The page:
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Charlotte Gomez

“Apartheid South Africa, in fact, offers a rubric for understanding the stratification of race in the US (RFK famously drew this parallel in his 1966 visit to the University of Cape Town). To be Black in America is to live in a cruel and dangerous parallel existence, one mostly invisible to those of other races.

This moment is one that could only have happened now, with the proliferation of cell phone cameras and social media. It was fitting that, for comment, I would seek the voices of the younger generation, those most capable of understanding the current moment. The following authors are some of the sharpest I have encountered, and they are all beginning to make their mark on the world. Some you may already know, and others you will soon. Their talent and promise is an answer to the assertion, made by guns and handcuffs, that black lives are worth nothing.”
Zinzi Clemmons Young Black Writers: After Michael Brown Reflections on One Year of #BlackLivesMatter (via Lithub)

Who doesn’t quest for a vision? I think all of us want sudden illuminations and hard, clear evidence. Even if you’re an atheist, you want moments when the world is with you—or when something substantive arrives out of a huge apparent nihilism.
Barry Hannah (via Bomb Magazine)

“Writers have always been in love with the visual arts. Just think of Frank O’Hara’s sly poem “Why I Am Not a Painter,” which is actually all about the creative entanglement of the two forms—tinged with yearning and a wry bit of envy:

I am not a painter, I am a poet.
Why? I think I would rather be
a painter, but I am not. Well,

 

…That’s why it is such a pleasure to walk up the Guggenheim’s white spiral and look at the work on view in “Storylines: Contemporary Art at the Guggenheim.” “Storylines” is about the resurgence of narrative in the visual arts, but it is also about how writers still love to write about the things artists make. In a moment of inspiration, the exhibition’s curators got thirty novelists and poets, from John Ashbery to Jeanette Winterson, to write creative responses to the works in the show.”
At the Guggenheim, writers and artists cross-pollinate. (via Paris Review)

“I want our dead to live, to write their own stories, to laugh and travel and love and fight. I want to live for just a moment in a country where my life and the lives of my sisters and brothers — straight and gay, transgender and cisgender, black and brown — are not imperiled at every moment, even in the homes we make for ourselves as a refuge. This summer has taught me both the limits and the necessity of my faith in these dark times.”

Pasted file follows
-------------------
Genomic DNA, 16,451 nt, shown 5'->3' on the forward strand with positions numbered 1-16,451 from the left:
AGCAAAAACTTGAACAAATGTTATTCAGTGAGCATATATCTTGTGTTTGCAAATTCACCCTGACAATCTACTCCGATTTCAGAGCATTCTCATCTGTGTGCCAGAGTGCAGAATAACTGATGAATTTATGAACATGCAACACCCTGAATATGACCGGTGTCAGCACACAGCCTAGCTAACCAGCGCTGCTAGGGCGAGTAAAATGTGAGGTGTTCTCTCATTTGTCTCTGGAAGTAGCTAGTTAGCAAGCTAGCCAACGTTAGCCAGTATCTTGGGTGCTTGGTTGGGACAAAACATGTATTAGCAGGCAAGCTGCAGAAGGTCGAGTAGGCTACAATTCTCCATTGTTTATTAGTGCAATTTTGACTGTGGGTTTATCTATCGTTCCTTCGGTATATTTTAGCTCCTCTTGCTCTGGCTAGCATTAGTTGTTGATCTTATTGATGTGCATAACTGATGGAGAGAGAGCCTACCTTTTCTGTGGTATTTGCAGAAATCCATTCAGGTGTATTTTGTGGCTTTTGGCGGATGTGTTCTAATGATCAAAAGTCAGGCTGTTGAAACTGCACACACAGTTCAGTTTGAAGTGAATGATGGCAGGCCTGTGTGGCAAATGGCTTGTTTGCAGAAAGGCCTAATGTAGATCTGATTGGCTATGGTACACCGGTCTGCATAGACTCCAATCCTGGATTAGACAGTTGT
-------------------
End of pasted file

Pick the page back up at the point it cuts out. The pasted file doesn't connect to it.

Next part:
Every Day Something Has Tried To Kill Me
Naomi Jackson author of The Star Side of Bird Hill (via Buzzfeed)

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Rad American Woman Yuri Kochiyama Print Finds Perfect Home at the Japanese American National Library

This past June, at the American Library Association Annual Conference, City Lights held a raffle for a limited edition print of Rad American Woman Yuri Kochiyama, a Japanese-American activist most known for her tireless work seeking justice for political prisoners and reparations for the internment of Japanese Americans. Kochiyama shares space with other rad(ical) American women such as Angela Davis and Temple Grandin in Rad American Women A-Z: Rebels, Trailblazers, and Visionaries Who Shaped Our History . . . and Our Future!The book is written by Kate Schatz with art by Miriam Klein Stahl, and is City Lights’ first book for kids, released on our Sister Spit imprint. The limited edition print of “Y Is for Yuri” was made by Miriam Klein Stahl.

A few weeks later, the winner of that raffle and director of the Japanese American National Library, Karl Kaoru Matsushita, was sitting in the Poetry Room sharing his own rad story.

Karl Kaoru Matsushita in the Poetry Room with a copy of Rad American Women A-Z and the print of Yuri Kochiyama by artist Miriam Klein Stahl.
Karl Kaoru Matsushita in the Poetry Room with a copy of Rad American Women A-Z and the print of Yuri Kochiyama by artist Miriam Klein Stahl.